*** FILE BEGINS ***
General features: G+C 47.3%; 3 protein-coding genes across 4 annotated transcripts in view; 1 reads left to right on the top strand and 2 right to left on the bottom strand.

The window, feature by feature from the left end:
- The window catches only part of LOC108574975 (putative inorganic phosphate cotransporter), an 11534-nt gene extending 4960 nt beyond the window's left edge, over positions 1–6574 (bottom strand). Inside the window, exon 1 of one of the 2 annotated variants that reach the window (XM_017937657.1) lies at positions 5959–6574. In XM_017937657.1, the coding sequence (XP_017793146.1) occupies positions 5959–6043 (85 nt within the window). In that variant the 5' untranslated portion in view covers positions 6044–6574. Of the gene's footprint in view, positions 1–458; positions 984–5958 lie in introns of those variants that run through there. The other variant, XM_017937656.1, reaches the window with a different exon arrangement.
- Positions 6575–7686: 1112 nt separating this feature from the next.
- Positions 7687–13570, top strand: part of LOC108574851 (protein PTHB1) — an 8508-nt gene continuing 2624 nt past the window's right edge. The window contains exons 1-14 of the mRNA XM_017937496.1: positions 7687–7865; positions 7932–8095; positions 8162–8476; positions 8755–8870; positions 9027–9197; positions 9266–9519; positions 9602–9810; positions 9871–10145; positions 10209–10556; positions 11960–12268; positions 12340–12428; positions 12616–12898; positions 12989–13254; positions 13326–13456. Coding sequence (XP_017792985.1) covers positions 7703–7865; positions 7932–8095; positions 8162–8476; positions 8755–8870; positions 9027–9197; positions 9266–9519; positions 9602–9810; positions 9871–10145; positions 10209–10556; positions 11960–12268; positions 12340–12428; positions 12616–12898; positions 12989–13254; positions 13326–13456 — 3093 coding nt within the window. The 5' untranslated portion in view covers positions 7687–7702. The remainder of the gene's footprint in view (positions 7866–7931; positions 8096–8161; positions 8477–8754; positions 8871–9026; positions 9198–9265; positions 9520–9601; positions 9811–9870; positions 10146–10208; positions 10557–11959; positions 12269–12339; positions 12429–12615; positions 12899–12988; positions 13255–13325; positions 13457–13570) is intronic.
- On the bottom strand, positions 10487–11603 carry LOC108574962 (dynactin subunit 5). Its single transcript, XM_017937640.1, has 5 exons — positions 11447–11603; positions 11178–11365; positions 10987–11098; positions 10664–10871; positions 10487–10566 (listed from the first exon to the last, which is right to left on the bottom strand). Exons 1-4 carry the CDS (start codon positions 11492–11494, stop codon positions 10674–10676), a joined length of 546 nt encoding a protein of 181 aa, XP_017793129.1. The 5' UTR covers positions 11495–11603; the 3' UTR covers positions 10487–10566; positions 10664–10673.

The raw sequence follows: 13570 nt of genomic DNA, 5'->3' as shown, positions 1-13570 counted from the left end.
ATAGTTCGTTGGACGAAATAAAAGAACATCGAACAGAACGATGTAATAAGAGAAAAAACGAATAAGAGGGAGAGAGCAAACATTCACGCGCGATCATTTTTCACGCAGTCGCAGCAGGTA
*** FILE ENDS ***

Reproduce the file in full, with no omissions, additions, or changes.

General features: G+C 47.3%; 3 protein-coding genes across 4 annotated transcripts in view; 1 reads left to right on the top strand and 2 right to left on the bottom strand.

The window, feature by feature from the left end:
- The window catches only part of LOC108574975 (putative inorganic phosphate cotransporter), an 11534-nt gene extending 4960 nt beyond the window's left edge, over positions 1–6574 (bottom strand). Inside the window, exon 1 of one of the 2 annotated variants that reach the window (XM_017937657.1) lies at positions 5959–6574. In XM_017937657.1, the coding sequence (XP_017793146.1) occupies positions 5959–6043 (85 nt within the window). In that variant the 5' untranslated portion in view covers positions 6044–6574. Of the gene's footprint in view, positions 1–458; positions 984–5958 lie in introns of those variants that run through there. The other variant, XM_017937656.1, reaches the window with a different exon arrangement.
- Positions 6575–7686: 1112 nt separating this feature from the next.
- Positions 7687–13570, top strand: part of LOC108574851 (protein PTHB1) — an 8508-nt gene continuing 2624 nt past the window's right edge. The window contains exons 1-14 of the mRNA XM_017937496.1: positions 7687–7865; positions 7932–8095; positions 8162–8476; positions 8755–8870; positions 9027–9197; positions 9266–9519; positions 9602–9810; positions 9871–10145; positions 10209–10556; positions 11960–12268; positions 12340–12428; positions 12616–12898; positions 12989–13254; positions 13326–13456. Coding sequence (XP_017792985.1) covers positions 7703–7865; positions 7932–8095; positions 8162–8476; positions 8755–8870; positions 9027–9197; positions 9266–9519; positions 9602–9810; positions 9871–10145; positions 10209–10556; positions 11960–12268; positions 12340–12428; positions 12616–12898; positions 12989–13254; positions 13326–13456 — 3093 coding nt within the window. The 5' untranslated portion in view covers positions 7687–7702. The remainder of the gene's footprint in view (positions 7866–7931; positions 8096–8161; positions 8477–8754; positions 8871–9026; positions 9198–9265; positions 9520–9601; positions 9811–9870; positions 10146–10208; positions 10557–11959; positions 12269–12339; positions 12429–12615; positions 12899–12988; positions 13255–13325; positions 13457–13570) is intronic.
- On the bottom strand, positions 10487–11603 carry LOC108574962 (dynactin subunit 5). Its single transcript, XM_017937640.1, has 5 exons — positions 11447–11603; positions 11178–11365; positions 10987–11098; positions 10664–10871; positions 10487–10566 (listed from the first exon to the last, which is right to left on the bottom strand). Exons 1-4 carry the CDS (start codon positions 11492–11494, stop codon positions 10674–10676), a joined length of 546 nt encoding a protein of 181 aa, XP_017793129.1. The 5' UTR covers positions 11495–11603; the 3' UTR covers positions 10487–10566; positions 10664–10673.

The raw sequence follows: 13570 nt of genomic DNA, 5'->3' as shown, positions 1-13570 counted from the left end.
ATAGTTCGTTGGACGAAATAAAAGAACATCGAACAGAACGATGTAATAAGAGAAAAAACGAATAAGAGGGAGAGAGCAAACATTCACGCGCGATCATTTTTCACGCAGTCGCAGCAGGTA